Welcome to our blog
Here you will find the latest information and snippets from the world of Female (and sometimes Male) fertility!
You will also find out the latest news on a Path to Pregnancy as we GROW inshaAllah
Apple Cider Vinegar, PCOS and Fertility
"I began taking Apple Cider Vinegar to help my health. I would take a shot of it before bed. I'm not sure how long I had been taking it before I discovered I was pregnant. I have PCOS and 2 months prior my gyno told me I was not ovulating. My husband and I were surprised and elated about the pregnancy. I think the ACV balanced my PH level and helped me get pregnant. I was taking the organic kind.
Patient -Andrea (Chicago, I)
Organic Apple cider vinegar is also beneficial for dealing with PCOS because it helps control blood sugar and keeps your body from producing too much insulin. Less insulin means less testosterone. Plus, it will help you lose weight and improve your overall health.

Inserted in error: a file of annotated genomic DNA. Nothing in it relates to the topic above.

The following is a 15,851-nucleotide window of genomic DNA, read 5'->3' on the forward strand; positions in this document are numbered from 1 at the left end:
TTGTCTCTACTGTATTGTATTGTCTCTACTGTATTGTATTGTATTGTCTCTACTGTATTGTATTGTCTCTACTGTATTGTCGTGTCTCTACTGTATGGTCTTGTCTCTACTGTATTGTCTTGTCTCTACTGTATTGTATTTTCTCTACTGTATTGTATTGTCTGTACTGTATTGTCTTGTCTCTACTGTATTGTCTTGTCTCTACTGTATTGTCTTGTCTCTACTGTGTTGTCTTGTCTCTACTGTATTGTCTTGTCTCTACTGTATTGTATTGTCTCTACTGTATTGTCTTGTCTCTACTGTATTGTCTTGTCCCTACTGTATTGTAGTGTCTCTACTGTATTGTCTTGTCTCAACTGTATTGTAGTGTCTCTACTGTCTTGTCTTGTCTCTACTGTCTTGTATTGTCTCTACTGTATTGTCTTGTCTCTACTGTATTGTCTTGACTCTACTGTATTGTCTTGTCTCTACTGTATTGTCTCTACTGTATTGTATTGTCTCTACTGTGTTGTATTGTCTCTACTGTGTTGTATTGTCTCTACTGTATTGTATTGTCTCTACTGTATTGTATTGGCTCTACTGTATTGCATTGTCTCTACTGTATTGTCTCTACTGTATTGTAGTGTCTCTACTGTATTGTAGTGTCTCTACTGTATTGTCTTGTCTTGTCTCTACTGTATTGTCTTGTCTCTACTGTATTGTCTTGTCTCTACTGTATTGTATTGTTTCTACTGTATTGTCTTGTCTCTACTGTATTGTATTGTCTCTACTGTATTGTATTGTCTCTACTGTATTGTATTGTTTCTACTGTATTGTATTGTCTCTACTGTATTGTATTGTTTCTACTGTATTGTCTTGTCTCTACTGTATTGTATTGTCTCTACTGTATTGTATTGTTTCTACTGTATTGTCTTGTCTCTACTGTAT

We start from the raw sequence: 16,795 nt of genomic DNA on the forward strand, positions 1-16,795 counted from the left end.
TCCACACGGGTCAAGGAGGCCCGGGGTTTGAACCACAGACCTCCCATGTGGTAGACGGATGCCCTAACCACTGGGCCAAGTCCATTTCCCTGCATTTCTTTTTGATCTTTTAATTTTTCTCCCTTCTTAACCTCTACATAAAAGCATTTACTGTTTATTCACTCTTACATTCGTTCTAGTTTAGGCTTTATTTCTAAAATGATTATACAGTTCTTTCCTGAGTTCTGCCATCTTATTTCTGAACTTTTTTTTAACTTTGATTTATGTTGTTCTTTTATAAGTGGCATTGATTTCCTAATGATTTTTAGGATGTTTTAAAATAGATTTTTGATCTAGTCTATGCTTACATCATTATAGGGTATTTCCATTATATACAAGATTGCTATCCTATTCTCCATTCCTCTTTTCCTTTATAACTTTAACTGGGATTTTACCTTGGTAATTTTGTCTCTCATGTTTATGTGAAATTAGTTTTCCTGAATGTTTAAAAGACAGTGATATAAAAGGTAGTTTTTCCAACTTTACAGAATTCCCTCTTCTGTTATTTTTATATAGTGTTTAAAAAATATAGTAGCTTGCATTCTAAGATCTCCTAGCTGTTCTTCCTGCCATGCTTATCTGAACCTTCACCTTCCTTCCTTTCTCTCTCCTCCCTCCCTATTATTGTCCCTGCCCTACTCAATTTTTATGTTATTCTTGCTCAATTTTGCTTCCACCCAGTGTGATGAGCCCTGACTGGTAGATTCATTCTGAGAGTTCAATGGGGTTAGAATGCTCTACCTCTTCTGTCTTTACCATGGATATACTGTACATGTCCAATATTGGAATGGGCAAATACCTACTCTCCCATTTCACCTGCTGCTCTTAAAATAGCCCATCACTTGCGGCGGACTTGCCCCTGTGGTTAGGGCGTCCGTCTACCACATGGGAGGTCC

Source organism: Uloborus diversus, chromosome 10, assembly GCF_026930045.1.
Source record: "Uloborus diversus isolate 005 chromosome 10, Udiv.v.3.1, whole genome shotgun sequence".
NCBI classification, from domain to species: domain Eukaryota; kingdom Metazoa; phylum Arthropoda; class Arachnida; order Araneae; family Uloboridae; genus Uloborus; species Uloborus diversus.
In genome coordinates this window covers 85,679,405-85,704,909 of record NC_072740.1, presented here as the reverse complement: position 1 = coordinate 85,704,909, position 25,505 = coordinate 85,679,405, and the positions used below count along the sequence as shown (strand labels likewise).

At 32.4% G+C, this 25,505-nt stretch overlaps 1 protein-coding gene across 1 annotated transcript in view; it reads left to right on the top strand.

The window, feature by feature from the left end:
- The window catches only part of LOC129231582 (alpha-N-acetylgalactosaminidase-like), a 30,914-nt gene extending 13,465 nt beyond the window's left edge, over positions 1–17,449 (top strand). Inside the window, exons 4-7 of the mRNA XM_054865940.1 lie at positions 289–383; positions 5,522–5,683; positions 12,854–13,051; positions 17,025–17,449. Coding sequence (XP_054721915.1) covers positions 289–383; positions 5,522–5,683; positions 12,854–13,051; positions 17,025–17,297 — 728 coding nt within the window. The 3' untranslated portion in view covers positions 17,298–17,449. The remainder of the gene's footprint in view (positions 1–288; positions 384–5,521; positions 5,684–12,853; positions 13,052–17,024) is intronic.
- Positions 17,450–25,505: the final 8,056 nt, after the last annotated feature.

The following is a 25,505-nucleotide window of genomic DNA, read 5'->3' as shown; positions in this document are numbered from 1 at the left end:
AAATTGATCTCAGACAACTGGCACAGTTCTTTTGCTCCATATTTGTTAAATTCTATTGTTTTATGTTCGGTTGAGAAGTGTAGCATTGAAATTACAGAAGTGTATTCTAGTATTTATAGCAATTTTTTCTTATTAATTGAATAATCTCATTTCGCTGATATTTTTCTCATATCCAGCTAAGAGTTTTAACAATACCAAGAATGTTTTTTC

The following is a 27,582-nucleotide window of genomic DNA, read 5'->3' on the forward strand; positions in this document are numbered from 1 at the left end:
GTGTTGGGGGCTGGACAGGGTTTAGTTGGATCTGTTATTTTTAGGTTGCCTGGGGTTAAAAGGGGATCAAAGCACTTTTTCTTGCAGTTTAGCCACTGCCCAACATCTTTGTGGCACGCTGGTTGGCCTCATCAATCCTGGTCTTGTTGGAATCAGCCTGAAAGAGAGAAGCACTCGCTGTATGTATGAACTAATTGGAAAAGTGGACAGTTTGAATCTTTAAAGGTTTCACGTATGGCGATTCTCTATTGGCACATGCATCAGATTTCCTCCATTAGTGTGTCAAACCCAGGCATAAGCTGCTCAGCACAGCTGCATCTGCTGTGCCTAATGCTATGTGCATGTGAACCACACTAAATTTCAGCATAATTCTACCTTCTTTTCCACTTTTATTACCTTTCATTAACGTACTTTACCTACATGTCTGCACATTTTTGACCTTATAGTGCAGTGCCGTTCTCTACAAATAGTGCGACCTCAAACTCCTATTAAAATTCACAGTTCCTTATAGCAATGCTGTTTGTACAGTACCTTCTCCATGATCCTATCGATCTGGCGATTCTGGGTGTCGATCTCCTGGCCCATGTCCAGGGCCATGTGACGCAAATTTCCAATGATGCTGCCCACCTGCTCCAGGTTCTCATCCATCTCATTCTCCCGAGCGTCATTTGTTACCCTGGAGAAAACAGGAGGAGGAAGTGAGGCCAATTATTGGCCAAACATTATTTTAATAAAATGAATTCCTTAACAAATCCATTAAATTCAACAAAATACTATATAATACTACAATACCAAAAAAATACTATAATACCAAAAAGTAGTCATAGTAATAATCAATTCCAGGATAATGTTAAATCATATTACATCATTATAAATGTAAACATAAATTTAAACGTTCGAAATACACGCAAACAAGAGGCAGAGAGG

Mix two teaspoons of raw, unfiltered apple cider vinegar in a glass of water.
Drink it daily in the morning and before meals( remember you need to take it Empty stomach ). Continue for several weeks or until you see improvement.
You can gradually increase the dosage of apple cider vinegar to up to two tablespoons per glass, two or three times a day. If the taste is too strong for you, mix the apple cider vinegar with fresh orange or any other fruit juice or Organic honey.
Make sure the vinegar is organic in nature or try preparing at home. It's easily made and you are sure of its quality!!
You can drink it with water or use it in recipes like salads and detox tea...
May Allah put barakah and shifaa in this simple remedy.
Do write a comment on how it has helped you and let others benefit...
Dr. Tehsin Malik
Is your daughter, sister, niece or cousin showing signs of puberty?
Do you want to help her though this difficult time but not sure what to say?